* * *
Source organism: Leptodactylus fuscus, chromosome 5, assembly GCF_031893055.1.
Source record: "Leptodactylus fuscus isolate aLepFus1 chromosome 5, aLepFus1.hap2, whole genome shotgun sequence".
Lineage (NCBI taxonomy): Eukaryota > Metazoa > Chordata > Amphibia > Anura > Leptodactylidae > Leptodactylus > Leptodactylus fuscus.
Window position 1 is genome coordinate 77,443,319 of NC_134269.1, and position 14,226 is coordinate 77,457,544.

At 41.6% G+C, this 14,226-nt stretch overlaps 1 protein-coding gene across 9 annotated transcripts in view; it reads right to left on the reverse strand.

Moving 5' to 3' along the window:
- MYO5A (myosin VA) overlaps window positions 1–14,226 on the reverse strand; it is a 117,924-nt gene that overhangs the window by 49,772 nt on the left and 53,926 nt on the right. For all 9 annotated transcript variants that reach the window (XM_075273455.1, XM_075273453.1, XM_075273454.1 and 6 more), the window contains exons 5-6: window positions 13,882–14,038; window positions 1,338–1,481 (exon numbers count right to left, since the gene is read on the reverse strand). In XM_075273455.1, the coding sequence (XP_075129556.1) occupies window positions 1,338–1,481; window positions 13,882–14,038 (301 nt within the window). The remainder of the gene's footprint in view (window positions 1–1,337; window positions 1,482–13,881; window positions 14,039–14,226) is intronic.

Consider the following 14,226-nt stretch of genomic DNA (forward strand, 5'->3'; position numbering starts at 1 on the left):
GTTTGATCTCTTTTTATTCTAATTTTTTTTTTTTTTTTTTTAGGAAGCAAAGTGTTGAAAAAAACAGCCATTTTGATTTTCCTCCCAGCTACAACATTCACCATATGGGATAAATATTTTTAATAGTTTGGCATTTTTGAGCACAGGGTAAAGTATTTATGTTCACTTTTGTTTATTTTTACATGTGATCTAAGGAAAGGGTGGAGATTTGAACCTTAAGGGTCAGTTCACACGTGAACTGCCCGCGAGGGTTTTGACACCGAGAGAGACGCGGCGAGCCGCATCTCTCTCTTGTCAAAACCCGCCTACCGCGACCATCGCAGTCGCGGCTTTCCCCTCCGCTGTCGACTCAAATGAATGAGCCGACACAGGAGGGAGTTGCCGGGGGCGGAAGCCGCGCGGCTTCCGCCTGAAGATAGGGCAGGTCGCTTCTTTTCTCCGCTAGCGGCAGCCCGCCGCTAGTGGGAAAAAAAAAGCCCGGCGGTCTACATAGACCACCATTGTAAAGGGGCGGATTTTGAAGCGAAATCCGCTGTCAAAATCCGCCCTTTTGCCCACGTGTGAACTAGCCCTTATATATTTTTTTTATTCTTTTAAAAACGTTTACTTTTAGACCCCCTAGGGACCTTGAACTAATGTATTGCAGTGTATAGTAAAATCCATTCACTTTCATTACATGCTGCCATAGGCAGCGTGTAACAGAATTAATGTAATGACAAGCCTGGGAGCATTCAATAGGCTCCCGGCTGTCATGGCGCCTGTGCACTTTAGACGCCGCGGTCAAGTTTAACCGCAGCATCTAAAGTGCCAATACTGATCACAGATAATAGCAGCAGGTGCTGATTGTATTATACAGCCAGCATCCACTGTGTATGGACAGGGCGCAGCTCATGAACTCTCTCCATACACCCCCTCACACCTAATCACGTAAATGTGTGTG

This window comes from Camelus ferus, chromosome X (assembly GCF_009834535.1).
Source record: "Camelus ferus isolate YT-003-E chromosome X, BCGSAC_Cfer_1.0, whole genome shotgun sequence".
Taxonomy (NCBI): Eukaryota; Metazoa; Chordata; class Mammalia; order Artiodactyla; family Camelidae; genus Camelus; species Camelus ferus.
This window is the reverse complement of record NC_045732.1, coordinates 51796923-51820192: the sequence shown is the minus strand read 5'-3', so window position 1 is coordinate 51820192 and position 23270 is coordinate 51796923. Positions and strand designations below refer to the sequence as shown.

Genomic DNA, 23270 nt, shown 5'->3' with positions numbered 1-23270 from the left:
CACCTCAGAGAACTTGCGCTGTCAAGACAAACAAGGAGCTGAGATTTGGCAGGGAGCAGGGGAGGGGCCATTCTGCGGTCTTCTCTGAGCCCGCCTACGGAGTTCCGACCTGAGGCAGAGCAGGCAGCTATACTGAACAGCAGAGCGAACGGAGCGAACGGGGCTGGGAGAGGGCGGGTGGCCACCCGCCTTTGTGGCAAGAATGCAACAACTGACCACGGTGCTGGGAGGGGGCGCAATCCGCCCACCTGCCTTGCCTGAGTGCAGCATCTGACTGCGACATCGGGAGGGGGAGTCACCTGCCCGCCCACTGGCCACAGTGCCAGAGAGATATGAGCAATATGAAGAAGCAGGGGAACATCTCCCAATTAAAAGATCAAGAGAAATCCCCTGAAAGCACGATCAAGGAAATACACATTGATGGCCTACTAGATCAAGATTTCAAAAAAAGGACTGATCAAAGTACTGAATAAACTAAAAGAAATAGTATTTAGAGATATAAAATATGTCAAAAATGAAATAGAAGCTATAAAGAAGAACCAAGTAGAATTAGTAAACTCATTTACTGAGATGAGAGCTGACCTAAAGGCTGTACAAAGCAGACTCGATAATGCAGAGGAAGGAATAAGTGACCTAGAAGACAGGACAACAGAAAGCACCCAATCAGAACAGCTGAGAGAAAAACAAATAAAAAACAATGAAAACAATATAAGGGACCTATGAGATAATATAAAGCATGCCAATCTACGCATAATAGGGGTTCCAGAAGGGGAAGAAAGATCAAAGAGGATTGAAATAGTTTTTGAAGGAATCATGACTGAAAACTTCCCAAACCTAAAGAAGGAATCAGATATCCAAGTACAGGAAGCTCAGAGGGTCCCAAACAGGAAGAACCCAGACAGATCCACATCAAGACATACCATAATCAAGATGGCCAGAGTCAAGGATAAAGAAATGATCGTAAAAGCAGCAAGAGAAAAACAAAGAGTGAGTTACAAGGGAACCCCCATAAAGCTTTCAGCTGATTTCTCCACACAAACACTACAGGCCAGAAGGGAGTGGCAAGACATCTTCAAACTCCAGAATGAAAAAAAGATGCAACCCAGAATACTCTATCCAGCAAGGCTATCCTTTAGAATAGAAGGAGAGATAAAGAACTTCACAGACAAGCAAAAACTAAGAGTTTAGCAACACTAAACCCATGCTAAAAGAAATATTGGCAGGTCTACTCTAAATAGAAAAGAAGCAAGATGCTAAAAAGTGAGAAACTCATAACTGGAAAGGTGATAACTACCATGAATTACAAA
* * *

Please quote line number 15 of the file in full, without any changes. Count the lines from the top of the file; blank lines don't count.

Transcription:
CACCTCAGAGAACTTGCGCTGTCAAGACAAACAAGGAGCTGAGATTTGGCAGGGAGCAGGGGAGGGGCCATTCTGCGGTCTTCTCTGAGCCCGCCTACGGAGTTCCGACCTGAGGCAGAGCAGGCAGCTATACTGAACAGCAGAGCGAACGGAGCGAACGGGGCTGGGAGAGGGCGGGTGGCCACCCGCCTTTGTGGCAAGAATGCAACAACTGACCACGGTGCTGGGAGGGGGCGCAATCCGCCCACCTGCCTTGCCTGAGTGCAGCATCTGACTGCGACATCGGGAGGGGGAGTCACCTGCCCGCCCACTGGCCACAGTGCCAGAGAGATATGAGCAATATGAAGAAGCAGGGGAACATCTCCCAATTAAAAGATCAAGAGAAATCCCCTGAAAGCACGATCAAGGAAATACACATTGATGGCCTACTAGATCAAGATTTCAAAAAAAGGACTGATCAAAGTACTGAATAAACTAAAAGAAATAGTATTTAGAGATATAAAATATGTCAAAAATGAAATAGAAGCTATAAAGAAGAACCAAGTAGAATTAGTAAACTCATTTACTGAGATGAGAGCTGACCTAAAGGCTGTACAAAGCAGACTCGATAATGCAGAGGAAGGAATAAGTGACCTAGAAGACAGGACAACAGAAAGCACCCAATCAGAACAGCTGAGAGAAAAACAAATAAAAAACAATGAAAACAATATAAGGGACCTATGAGATAATATAAAGCATGCCAATCTACGCATAATAGGGGTTCCAGAAGGGGAAGAAAGATCAAAGAGGATTGAAATAGTTTTTGAAGGAATCATGACTGAAAACTTCCCAAACCTAAAGAAGGAATCAGATATCCAAGTACAGGAAGCTCAGAGGGTCCCAAACAGGAAGAACCCAGACAGATCCACATCAAGACATACCATAATCAAGATGGCCAGAGTCAAGGATAAAGAAATGATCGTAAAAGCAGCAAGAGAAAAACAAAGAGTGAGTTACAAGGGAACCCCCATAAAGCTTTCAGCTGATTTCTCCACACAAACACTACAGGCCAGAAGGGAGTGGCAAGACATCTTCAAACTCCAGAATGAAAAAAAGATGCAACCCAGAATACTCTATCCAGCAAGGCTATCCTTTAGAATAGAAGGAGAGATAAAGAACTTCACAGACAAGCAAAAACTAAGAGTTTAGCAACACTAAACCCATGCTAAAAGAAATATTGGCAGGTCTACTCTAAATAGAAAAGAAGCAAGATGCTAAAAAGTGAGAAACTCATAACTGGAAAGGTGATAACTACCATGAATTACAAA